Fitzpatrick has passed on, and, as Hohler notes, the statute of limitations has expired on most of his crimes. No matter how the legal proceedings play out, stories such as this one necessarily don't end well.

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Category: MLB
Posted on: March 5, 2012 12:36 pm
Edited on: March 5, 2012 12:50 pm
 

Suit against Wilpons clears hurdle

By Dayn Perry

The Wilpon family, owners/saboteurs of the New York Mets, suffered a courtroom setback today, report Terri Thompson and Michael O'Keefe of the New York Daily News:

A federal judge in Manhattan ruled Monday that the contentious and highly public battle between the owners of the New York Mets and the trustee overseeing the Bernard L. Madoff bankruptcy case will proceed to trial, continuing a case marred by leaks and sordid accusations that has jeopardized the ownership of the Mets for more than a year. U.S. District Court Judge Jed Rakoff refused to dismiss the suit, ruling that the trustee, Irving Picard, can proceed to trial on three counts against Fred and Jeff Wilpon and Saul Katz and their partners in Sterling Equities and can claim as much as $83.3 million in “fictitious profits” without a trial.

The Wilpons, whose Madoff entanglements have already whittled down the family fortune, are already pawning off ownership stakes in the team, so it goes without saying that they can't afford a such a pricey judgement against them. On the other hand, anything that puts the House of Wilpon on the log flume out of Queens is probably good news for beleaguered Mets fans.

UPDATE: Adam Rubin tweets that this might not be entirely bad news for the Wilpons.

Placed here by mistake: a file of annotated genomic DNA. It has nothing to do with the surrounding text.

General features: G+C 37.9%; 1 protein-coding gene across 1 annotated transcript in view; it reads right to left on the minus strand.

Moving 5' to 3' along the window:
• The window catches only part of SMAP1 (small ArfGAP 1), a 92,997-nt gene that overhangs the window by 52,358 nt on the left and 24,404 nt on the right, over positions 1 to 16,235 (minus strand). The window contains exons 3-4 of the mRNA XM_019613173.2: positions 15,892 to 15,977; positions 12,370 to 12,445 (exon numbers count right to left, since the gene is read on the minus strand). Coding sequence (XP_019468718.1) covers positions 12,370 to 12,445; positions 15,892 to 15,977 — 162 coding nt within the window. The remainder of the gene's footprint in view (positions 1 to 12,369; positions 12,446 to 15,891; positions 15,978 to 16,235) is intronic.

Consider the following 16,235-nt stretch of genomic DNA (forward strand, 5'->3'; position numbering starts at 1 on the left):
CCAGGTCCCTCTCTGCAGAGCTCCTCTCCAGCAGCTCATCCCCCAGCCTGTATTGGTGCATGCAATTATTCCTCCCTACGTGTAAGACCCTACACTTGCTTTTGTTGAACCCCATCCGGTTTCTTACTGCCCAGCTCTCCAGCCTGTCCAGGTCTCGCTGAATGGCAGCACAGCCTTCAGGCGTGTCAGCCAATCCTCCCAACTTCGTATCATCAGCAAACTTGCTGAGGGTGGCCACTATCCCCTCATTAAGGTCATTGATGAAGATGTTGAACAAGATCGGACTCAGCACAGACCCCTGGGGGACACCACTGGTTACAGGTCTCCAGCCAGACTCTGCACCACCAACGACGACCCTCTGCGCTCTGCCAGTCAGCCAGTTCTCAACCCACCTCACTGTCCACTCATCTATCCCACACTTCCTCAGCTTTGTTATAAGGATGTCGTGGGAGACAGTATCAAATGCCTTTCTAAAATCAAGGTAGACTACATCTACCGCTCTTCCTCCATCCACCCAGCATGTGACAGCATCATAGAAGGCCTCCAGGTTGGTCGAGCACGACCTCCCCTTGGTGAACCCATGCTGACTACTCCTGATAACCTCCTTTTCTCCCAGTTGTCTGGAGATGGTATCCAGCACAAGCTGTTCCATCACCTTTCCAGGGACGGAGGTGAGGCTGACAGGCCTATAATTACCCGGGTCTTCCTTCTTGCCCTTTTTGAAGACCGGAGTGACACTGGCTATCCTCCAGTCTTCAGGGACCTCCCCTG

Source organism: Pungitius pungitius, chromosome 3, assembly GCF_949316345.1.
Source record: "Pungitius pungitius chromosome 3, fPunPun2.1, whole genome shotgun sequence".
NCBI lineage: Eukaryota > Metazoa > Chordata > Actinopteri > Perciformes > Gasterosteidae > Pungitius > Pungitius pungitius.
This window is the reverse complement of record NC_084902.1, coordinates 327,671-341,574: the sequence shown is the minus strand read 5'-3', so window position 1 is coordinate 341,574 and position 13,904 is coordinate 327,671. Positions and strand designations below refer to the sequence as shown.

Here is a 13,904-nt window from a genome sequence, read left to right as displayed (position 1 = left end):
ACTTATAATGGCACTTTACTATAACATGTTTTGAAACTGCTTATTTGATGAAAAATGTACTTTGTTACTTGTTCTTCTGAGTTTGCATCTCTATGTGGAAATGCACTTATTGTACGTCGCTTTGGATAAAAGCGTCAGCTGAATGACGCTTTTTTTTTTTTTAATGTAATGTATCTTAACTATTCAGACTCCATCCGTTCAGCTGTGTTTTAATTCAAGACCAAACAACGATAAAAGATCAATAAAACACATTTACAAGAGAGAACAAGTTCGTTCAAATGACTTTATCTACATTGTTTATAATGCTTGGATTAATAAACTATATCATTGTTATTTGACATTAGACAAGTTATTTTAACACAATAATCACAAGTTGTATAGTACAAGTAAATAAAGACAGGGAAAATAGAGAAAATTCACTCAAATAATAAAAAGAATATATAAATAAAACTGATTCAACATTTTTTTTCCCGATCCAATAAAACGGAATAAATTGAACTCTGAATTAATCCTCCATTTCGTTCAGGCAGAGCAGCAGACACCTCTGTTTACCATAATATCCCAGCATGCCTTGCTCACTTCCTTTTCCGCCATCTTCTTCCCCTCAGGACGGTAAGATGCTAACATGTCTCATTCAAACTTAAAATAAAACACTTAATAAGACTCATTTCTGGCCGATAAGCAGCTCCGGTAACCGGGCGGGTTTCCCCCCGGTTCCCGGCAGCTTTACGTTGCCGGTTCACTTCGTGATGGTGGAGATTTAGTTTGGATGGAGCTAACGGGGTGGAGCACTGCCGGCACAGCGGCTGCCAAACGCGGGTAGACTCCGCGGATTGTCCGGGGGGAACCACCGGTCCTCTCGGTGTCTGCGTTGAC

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Category: MLB
Posted on: March 5, 2012 12:04 pm
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Posted on: March 5, 2012 11:08 am
Edited on: March 5, 2012 11:32 am
 

Andrew Cashner throws rather hard

Andrew CashnerBy Dayn Perry

Andrew Cashner, the 25-year-old right-hander and former Cubs first-rounder who was dealt to the Padres this offseason as part of the Anthony Rizzo swap, may yet fulfill his substantial promise. He was legendarily stingy with the home run coming up through the minors, and he boasts a fairly devastating fastball-slider combo. And then there's this: on Sunday, Cashner had a relaxing, just-stretching-the-legs, easy-breezy sort of outing against the Mariners that consisted of (apologies for the forthcoming all-caps, but it's justified) THROWING 10 FOUR-SEAMERS THAT AVERAGED 102.2 MPH.

Once more for emphasis: Cashner threw 10 pitches in his first official spring outing and averaged comfortably better than 100 mph. He topped out at 103.3, a figure that can safely be called "Aroldissian." I don't normally resort to exclamation marks, but: !.

Velocity, of course, isn't everything and we're talking about a vanishingly small sample of pitches, but if this proves sustainable then Cashner is going to be something to behold in 2012.

For more baseball news, rumors and analysis, follow @EyeOnBaseball on Twitter, subscribe to the RSS feed and "like" us on Facebook.
 
 
 
 
The views expressed in this blog are solely those of the author and do not reflect the views of CBS Sports or CBSSports.com